So for the next portion of our journey there's little interaction between the Kacheek and I. I'm not a quiet man by nature, and it's difficult to keep my mouth shut knowing there's an animate being across from me, and there's little else to do at this point in time but to talk to it... Of course, I could easily gab about myself, the city, the weather, the carriage, or the fast approaching Day of Giving if I wanted to fill the empty silence that's tearing away at our ears. But I know this girl can't answer me, and one can only smile and nod a given number of times before the smiles become forced, and the nods start to mean anything but 'Yes sir, I agree with you. Keep talking.'
But as we bump along the jam-packed street, confined in stop-and-go traffic once again, my wandering mind begins to fill with questions regarding the Kacheek and the large paper bag she holds in her lap. It is a very large bag...
The Kacheek notices me eyeing her, and she shifts uncomfortably.
"I'm sorry." I say weakly. "I was just thinking, I haven't even told you my name. I'm Mr. Stoke. I apologize, that was rude of me not to properly introduce myself."
The girl carefully unfolds the rolled up paper bag in her lap, and removes a tiny pink mitten with the name 'Alice' stitched in purple thread up the side.
"Alice." I read aloud. "Is that your name? It's very pretty."
The plushie Kacheek smiles and raises her right hand to her face, touching her fingertips to her mouth, and then bringing her hand down in my direction — the sign I recognize to mean thank you.
"You're welcome." I reply, wishing I remembered the sign for this phrase. "So Alice, what is it that you're carrying in that big bag of yours? It must be awkward to carry. It's almost half as big as you!"
I lean forward to peek through the slight opening of the bag, and Alice shakes her head, pulling it away from my view. "Uh, terribly sorry." I say, a bit taken aback, realizing this is the fourth time I've apologized to this girl. I obviously don't know how to talk to mute people. "I guess that isn't my business. I-- I won't ask again."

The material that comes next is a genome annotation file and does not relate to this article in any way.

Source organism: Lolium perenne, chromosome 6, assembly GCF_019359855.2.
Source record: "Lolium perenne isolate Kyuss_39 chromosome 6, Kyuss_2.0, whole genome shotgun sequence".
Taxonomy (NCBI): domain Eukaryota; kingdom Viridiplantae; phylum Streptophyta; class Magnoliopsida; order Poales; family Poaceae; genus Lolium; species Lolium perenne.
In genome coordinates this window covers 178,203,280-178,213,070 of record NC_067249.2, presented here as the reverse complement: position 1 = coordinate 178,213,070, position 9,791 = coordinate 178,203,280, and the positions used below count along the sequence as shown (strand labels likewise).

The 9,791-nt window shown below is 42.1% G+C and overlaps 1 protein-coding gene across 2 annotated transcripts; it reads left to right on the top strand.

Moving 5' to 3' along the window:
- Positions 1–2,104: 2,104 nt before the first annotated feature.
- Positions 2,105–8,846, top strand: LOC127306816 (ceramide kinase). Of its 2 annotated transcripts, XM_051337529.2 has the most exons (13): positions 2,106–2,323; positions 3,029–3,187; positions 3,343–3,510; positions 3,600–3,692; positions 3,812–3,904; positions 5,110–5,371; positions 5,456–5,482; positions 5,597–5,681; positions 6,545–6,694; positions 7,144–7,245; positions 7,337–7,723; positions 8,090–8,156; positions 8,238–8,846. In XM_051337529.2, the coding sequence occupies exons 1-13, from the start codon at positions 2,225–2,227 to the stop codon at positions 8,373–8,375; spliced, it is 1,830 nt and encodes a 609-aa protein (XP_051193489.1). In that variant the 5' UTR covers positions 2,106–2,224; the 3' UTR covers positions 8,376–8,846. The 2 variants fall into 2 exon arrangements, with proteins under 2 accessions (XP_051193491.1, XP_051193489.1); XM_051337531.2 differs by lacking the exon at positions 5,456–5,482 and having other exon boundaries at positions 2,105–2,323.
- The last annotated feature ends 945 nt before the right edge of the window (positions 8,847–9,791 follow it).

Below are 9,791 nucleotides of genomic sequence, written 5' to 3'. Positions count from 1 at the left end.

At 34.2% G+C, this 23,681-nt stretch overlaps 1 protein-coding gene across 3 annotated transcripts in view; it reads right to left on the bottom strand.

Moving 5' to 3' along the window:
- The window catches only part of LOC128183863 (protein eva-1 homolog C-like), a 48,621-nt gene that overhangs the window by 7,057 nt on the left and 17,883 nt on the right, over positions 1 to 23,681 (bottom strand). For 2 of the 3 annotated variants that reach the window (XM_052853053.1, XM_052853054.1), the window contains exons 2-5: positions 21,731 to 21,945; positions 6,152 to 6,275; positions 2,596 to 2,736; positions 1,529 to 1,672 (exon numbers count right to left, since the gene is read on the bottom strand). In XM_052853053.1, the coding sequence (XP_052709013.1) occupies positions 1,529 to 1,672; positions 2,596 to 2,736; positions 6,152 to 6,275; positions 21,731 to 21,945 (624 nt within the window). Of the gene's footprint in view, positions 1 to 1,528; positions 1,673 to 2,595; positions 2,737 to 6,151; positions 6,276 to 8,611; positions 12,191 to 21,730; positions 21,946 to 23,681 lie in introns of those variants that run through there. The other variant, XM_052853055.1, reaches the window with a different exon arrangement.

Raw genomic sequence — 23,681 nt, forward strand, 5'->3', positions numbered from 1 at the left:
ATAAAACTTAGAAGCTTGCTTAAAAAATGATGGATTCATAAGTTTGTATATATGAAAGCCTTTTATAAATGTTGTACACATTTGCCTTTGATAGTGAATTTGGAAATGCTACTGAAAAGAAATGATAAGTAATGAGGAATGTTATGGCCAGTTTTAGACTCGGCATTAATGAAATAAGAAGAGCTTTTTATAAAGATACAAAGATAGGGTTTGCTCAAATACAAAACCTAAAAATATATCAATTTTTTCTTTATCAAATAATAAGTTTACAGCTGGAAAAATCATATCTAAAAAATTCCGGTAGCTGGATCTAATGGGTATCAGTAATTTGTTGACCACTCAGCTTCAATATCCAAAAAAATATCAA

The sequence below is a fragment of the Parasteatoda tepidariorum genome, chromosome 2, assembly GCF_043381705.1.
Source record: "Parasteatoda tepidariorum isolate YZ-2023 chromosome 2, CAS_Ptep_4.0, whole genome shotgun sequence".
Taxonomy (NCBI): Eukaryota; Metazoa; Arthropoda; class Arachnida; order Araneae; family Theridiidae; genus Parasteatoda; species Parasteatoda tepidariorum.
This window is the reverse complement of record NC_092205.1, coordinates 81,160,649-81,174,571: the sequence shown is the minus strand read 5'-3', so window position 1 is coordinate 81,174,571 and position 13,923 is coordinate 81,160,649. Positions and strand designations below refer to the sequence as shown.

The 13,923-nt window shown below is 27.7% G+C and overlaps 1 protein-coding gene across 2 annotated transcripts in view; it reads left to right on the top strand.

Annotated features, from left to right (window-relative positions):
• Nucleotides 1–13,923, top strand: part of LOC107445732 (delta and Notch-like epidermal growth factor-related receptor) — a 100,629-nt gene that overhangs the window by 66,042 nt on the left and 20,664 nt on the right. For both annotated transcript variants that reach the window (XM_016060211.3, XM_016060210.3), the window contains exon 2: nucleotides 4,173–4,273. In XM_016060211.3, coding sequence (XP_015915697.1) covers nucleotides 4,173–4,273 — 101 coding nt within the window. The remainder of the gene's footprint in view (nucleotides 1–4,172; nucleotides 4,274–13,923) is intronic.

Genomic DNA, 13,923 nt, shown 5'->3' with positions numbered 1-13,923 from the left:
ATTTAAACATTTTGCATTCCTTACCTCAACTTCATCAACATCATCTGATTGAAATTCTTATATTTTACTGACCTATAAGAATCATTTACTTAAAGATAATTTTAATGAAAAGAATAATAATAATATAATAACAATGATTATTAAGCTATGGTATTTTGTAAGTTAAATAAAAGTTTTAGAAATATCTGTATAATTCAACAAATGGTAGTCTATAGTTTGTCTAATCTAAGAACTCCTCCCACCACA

Yet, as the traffic starts to move again, and we are about to pass out of the shopping district and into a less populated area of town, I find myself becoming increasingly curious about the bag. I'm like a kid before the Day of Giving, who knows they have a present under the tree, but are told they can't unwrap it until the 25th. Telling me I can't unwrap its secrets only makes me want to know all the more. I know it's childish of me, but I just can't help but wonder.
And then the snow picks up, and the roads start to become slippery. I don't know if something spooked the Whinnies, or if it was ice under the wheels, but when the carriage skids out of control, practically tipping over on its side, Alice and I are slammed up against the inside wall of the carriage, falling in a pile on the floor when the carriage tips back flat onto its wheels.
"Are you all right?" I ask Alice urgently. The little girl nods, and scrambles to pick up her bag, which has landed on the floor beside her.
I get up to see if the driver is all right. To my alarm, I can no longer see him on the stand.
To be continued…